Lott's slip of the tongue puts Senate career at risk

Despite apologies, senator's comments about racial separation hit deepest divide in American politics - race.

After several public apologies for remarks that appeared to endorse racial separation, Mississippi Sen. Trent Lott is locked in a growing fight to keep his job as leader of a new GOP majority in the Senate.

In the end, it may not be the shrill voices on cable news calling for his resignation that will count. Or even a head count of Senate colleagues who rally in support - or don't. It will likely be the knock on the door from a close friend who has just talked with the White House and suggests that it's time to go.

So far, that hasn't happened. Nor have potential rivals for the leadership spot - such as Sens. Don Nickles of Oklahoma or Bill Frist of Tennessee - spoken up on the matter. But the top job in the Senate is the key position for getting the Bush agenda through the Congress, especially with a margin of only two seats.

While House leaders can use the powerful Rules Committee to limit debate and eke out legislative victories, in the Senate it's all about persuasion. Lott, along with the Speaker of the House, is the most visible face of Republicans in Congress. Republicans, especially many conservatives, worry Mr. Lott's comments will limit the party's ability to expand its base. "Trent Lott has thrown back efforts to reach out for many, many a year, and as long as he is leader of Republicans on the Hill that will be a problem for any effort for Republican outreach," says a GOP official.

Careless words can derail careers. Ask one-time presidential hopeful George Romney, who told a talk radio station he had been "brainwashed" on a trip to Vietnam. Or President Ford, whose own presidential hopes diminished after his comment in a 1976 presidential debate that "There is no Soviet dominance of Eastern Europe."

Lott's endorsement of Strom Thurmond's racially divisive 1948 campaign hits the deepest divide in American politics - race. It's especially sensitive, since he had to apologize for a similar remark in 1980.

"I want to say this about my state. When Strom Thurmond ran for president, we voted for him. We're proud of it. And if the rest of the country had followed our lead, we wouldn't have had all these problems over all these years, either," he said at a retirement party for the South Carolina senator last week.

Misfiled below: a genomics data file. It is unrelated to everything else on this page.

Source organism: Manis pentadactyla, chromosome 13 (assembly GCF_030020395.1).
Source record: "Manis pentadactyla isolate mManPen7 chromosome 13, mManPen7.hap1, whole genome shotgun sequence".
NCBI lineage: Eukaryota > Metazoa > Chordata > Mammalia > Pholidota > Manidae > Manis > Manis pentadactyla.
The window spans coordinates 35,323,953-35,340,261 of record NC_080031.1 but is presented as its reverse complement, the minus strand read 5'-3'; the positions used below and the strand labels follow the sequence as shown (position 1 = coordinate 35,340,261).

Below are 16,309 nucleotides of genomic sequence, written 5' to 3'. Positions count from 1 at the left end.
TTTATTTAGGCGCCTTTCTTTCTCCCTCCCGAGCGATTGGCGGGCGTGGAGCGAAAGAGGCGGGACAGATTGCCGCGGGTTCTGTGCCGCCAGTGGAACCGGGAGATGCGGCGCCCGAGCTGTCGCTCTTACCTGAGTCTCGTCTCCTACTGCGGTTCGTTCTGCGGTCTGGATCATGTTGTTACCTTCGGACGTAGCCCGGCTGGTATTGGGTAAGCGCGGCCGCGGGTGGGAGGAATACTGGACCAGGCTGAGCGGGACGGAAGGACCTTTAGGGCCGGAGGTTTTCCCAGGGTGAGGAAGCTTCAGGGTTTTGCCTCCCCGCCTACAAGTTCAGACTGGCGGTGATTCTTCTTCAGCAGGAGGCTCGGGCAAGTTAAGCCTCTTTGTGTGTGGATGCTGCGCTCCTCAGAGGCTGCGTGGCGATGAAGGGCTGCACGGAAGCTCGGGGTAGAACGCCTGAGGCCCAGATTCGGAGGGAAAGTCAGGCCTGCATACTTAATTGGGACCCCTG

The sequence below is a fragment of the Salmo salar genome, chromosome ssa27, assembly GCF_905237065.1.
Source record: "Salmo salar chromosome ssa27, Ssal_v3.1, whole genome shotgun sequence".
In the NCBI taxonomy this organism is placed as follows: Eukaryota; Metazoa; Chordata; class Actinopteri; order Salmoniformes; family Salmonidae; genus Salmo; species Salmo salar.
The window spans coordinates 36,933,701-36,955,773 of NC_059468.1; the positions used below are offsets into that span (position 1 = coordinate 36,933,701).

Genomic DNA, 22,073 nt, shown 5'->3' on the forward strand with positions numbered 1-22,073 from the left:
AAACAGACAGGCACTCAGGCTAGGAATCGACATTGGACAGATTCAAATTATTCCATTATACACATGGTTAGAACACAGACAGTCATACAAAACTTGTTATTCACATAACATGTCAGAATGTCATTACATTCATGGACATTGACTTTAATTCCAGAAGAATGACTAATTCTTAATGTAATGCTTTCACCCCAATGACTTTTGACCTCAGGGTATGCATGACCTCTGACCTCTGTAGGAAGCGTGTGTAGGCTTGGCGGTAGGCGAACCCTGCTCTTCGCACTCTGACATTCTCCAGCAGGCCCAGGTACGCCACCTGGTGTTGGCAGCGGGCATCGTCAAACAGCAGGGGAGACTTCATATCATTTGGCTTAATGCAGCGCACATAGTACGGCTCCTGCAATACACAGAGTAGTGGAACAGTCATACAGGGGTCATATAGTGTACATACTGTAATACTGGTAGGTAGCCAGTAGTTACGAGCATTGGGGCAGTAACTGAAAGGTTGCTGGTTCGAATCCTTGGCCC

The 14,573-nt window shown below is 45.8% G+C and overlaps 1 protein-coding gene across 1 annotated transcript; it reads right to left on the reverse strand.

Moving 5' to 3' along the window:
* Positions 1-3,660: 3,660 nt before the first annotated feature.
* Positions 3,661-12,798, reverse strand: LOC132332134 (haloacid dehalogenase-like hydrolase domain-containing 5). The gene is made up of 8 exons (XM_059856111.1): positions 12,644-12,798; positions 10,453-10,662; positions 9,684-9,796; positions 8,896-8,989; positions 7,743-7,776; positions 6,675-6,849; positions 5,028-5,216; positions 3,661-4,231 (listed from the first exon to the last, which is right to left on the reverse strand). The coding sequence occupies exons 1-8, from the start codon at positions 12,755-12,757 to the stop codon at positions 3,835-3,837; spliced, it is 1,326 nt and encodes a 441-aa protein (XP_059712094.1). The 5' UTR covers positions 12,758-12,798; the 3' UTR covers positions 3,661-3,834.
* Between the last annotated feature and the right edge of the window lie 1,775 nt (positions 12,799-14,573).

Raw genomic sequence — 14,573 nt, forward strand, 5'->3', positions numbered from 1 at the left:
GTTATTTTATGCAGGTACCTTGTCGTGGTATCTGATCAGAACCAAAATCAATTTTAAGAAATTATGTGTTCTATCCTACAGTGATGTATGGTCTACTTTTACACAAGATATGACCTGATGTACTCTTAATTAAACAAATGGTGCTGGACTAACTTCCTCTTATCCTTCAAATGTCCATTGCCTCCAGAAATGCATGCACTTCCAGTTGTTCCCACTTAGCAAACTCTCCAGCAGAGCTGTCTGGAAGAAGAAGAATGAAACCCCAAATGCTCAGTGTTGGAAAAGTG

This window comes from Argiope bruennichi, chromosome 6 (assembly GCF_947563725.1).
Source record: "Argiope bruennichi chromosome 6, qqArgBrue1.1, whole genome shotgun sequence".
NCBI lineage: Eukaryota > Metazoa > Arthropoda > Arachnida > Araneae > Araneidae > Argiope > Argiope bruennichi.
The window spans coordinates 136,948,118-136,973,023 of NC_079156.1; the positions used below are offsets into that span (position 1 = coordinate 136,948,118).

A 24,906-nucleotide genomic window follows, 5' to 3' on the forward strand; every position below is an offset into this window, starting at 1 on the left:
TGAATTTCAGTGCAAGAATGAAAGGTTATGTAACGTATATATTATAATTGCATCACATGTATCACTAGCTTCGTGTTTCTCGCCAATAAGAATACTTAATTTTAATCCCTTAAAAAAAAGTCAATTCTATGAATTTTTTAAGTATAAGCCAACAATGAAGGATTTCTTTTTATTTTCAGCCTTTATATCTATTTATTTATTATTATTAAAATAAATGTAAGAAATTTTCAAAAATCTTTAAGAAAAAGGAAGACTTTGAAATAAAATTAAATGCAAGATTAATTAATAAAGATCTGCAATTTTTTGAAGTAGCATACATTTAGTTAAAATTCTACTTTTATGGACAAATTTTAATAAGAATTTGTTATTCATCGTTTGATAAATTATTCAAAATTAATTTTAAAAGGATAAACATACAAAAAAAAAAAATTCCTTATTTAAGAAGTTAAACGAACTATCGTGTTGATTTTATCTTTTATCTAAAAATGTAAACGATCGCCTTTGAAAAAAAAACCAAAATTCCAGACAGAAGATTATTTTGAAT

Lott was seven years old when Senator Thurmond told an Alabama crowd that "there's not enough troops in the Army to force the Southern people to break down segregation and admit the Negro race into our theaters, into our swimming pools, into our homes, and into our churches." His 1948 presidential campaign, though not as explicitly hateful as that of other white supremacists of the period, focused on maintaining the rights of a segregationist South. Asked about these remarks 41 years later, Thurman told biographer Nadine Cohodas: "If I had to run that race again, some of the wording I used would not be used."

That's not unlike what Lott is saying about his own remarks. On Monday, he described his tribute to Thurman as just part of a "lighthearted celebration." Then, as criticism mounted, he apologized to anyone who had been offended and said he had not intended to "embrace discarded policies of the past."

On Wednesday, Lott again apologized and described his remarks as "terrible ... poorly chosen and insensitive" and "a mistake of the head, not the heart," borrowing a phrase once used by the Rev. Jesse Jackson to apologize for an anti-Semitic comment.

Lott began his political life working for Rep. William Colmer (D) of Mississippi, one of the fiercest opponents of civil rights in the 1960s. Colmer endorsed Lott's successful bid to replace him in 1972. "Lott is an inheritor of that Colmer tradition," says Patrick Maney, a historian at the University of South Carolina. "He certainly would not overtly oppose civil rights legislation today, but he also isn't repudiating his inheritance."

IN southern politics, symbols count. Lott's support for the emblem of the Confederate flag; his 1981 friend-of-the-court brief in support of Bob Jones University, which lost its tax-exempt status over a ban on interracial dating; and ties to a group that seems to support race separation have all raised concerns. "We are distressed beyond words that he could be so wrapped up in his own community that has a tradition of exclusion and bias and bigotry...." says Yvonne Scruggs-Leftwich, head of the Black Leadership Forum.

Many prominent Democrats have denounced the remarks. But the biggest concern for the embattled leader are the signals from GOP ranks, especially among conservatives. Critics from evangelist Pat Robertson to William Kristol, editor of the Weekly Standard, blasted Lott's remarks. Longtime friend Jack Kemp called on Lott to "totally repudiate segregation and every aspect of its evil manifestation ... The party can't duck it."

"The party has to reach out to minority populations, even they are in the majority," says James Thurber, a professor at American University in Washington. "That is coming to an end. To gain more votes, they have to reach out to Hispanics and African Americans."

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